Visitors making a purchase in any of these shops will be given a sales voucher and a prepaid envelope addressed to London Tax Free Shopping. On departure, the vouchers and the purchased items should be shown to British customs. An official will stamp the vouchers to certify them. The vouchers should immediately be mailed in the envelope provided. If they are mailed from outside Great Britain, postage is required.

The program guarantees that within four days of receiving the vouchers, it will mail out a single refund check in U.S. dollars. London Tax Free Shopping charges a 3 percent service charge on combined purchases totaling up to 500 pounds (about $800) but no fee on amounts in excess of 500 pounds.

ISLAND INNS: Three bed-and-breakfast inns on tiny Solomons Island in Maryland are being promoted by the Calvert County tourism office. About a 90-minute drive southeast of Washington, Solomons, a small fishing community, sits at the mouth of the Patuxent River where it flows into the Chesapeake Bay.

For visitors, its attractions are the water views; its handful of good seafood restaurants; several tourist shops; the excellent Calvert Marine Museum, which celebrates life on the Chesapeake, and nearby Calvert Cliffs State Park for scenic hiking. A relaxed stroll around the island itself takes about two hours.

The inns are:

Back Creek Inn: Built in 1880 as a waterman's home, the structure has recently been restored. It offers four rooms with private bath and three sharing baths. The back deck overlooks Back Creek, and the inn has a pier for guests arriving by boat. Bicycles are available for sightseeing. Daily rates range from $50 to $75, depending on the room. A full breakfast is served. For information: 1-301-326-2022.

Davis House: Victorian in design, the large 1904 home was the project of a shipbuilder who located it about 150 feet from the mouth of the Patuxent. It has five bedrooms sharing three baths. Winter rates through March 30 are $55 a night for two people on Friday, Saturday and Sunday and $45 a night the rest of the week. A full breakfast is served. For information: 1-301-326-4811.

Willow Point Bed and Breakfast: Surrounded by water on three sides, the inn has a sweeping lawn that overlooks Solomons harbor (and a swimming pool for summer visitors) and a large dining room with a panoramic view. The structure dates back 150 years. It offers one room with private bath and three rooms sharing a bath. Winter rates (through March 31) are $55 to $65 a night for two. A full breakfast is served. For information: 1-301-326-4023.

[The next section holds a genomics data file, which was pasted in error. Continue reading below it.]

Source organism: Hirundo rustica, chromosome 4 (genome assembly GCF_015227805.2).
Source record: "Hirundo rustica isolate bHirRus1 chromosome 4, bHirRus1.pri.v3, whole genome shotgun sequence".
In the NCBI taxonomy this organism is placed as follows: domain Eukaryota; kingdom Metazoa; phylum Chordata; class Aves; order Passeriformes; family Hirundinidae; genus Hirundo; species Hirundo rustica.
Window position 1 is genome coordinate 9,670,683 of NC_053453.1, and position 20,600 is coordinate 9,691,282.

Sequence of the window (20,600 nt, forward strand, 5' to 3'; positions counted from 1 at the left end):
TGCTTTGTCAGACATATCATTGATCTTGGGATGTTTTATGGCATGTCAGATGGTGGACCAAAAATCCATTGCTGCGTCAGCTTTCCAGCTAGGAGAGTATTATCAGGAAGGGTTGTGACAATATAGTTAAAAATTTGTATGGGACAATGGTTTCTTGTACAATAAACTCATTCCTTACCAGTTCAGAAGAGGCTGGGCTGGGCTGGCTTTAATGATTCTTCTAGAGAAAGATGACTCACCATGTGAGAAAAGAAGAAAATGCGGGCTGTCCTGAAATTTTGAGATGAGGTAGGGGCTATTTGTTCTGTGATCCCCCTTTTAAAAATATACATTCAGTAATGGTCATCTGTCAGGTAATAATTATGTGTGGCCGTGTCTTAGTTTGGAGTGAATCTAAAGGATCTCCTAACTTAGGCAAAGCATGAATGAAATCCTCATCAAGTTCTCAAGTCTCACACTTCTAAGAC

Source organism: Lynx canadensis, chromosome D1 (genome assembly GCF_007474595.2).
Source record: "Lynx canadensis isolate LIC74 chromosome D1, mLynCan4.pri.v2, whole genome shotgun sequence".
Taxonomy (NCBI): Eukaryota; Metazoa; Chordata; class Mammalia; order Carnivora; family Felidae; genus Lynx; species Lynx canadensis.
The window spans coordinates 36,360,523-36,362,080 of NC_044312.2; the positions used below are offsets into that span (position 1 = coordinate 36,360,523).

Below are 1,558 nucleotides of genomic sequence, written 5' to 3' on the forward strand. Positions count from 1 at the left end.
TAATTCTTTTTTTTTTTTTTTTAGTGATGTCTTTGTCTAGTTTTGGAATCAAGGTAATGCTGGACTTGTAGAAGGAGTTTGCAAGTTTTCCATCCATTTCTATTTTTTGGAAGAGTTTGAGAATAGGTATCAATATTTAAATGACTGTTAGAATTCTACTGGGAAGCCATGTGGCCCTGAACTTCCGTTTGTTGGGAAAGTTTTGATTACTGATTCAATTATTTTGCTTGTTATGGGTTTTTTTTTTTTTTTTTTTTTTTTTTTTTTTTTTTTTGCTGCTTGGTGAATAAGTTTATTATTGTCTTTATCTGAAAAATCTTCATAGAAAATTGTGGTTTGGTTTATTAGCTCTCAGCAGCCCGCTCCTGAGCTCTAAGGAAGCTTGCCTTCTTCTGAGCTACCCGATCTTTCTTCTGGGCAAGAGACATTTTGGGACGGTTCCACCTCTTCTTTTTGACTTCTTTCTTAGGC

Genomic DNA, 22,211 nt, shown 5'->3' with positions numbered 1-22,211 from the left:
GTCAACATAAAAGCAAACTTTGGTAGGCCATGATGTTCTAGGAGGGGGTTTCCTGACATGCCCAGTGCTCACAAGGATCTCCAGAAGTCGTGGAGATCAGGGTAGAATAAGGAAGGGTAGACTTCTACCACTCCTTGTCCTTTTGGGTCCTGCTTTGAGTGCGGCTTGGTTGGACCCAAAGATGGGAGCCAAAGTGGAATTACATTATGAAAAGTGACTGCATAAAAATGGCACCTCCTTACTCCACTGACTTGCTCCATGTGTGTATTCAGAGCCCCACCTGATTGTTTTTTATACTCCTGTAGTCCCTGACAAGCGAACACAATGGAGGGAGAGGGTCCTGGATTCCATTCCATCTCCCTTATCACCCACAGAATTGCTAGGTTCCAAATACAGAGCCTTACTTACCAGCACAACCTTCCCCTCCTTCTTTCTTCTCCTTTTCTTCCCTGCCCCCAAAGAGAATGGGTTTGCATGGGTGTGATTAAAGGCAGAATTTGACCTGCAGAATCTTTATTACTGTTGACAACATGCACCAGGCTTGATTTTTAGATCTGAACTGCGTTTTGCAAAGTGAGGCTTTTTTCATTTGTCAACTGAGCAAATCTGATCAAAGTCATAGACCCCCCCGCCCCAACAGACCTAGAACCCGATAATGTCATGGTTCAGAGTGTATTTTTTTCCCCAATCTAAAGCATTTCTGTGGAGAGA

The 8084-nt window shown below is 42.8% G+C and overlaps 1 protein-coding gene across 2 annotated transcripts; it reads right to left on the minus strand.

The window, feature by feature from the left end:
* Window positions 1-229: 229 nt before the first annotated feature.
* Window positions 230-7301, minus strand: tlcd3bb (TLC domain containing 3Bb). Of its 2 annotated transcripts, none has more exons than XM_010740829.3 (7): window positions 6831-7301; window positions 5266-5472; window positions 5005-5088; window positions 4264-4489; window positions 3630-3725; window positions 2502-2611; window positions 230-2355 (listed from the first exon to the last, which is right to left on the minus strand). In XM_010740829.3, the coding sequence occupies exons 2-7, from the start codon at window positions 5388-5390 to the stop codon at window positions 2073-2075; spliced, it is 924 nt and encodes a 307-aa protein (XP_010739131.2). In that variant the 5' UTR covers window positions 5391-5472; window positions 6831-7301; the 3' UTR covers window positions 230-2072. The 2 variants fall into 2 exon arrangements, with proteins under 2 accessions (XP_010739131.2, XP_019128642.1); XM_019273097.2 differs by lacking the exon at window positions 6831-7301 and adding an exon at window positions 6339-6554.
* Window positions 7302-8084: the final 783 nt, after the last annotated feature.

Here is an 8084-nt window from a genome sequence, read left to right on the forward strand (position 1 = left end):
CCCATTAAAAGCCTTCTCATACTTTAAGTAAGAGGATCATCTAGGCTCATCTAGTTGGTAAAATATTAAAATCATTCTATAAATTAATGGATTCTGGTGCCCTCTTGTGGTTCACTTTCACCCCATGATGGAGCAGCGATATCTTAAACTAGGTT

GUEST GRIPES: What do hotel guests complain most about?

Andrew Harper's Hideaway Report, a monthly newsletter aimed at travelers with the money to pay for the best in accommodations, listed the 15 gripes most frequently cited by its subscribers.

They are: soft mattresses, thin pillows or the lack of extra pillows, unsatisfactory bedside reading lamps, skimpy towels, mediocre soundproofing, inadequate lighting in the vanity area, too little counter space around the sink, not enough closet or drawer space, those theft-proof hangers you can't remove from the closet, lack of luggage racks, noisy air conditioning, poor TV reception, no full-length mirror, no extra rolls of toilet paper and windows that don't open.

BUSINESS BRIEF: An Orlando hotel is offering a novel solution for business travelers who don't want to miss important calls when they are away from their room. The hotel rents out a pager, which will operate within a 50-mile radius of the hotel.

Guests at the Holiday Inn-Central Park simply leave a credit card impression to check out a pager. If they get a call, they are buzzed. If a guest doesn't respond to the page, a message is taken and the message light turned on in the guest's room. The rental fee is $2.75 a day.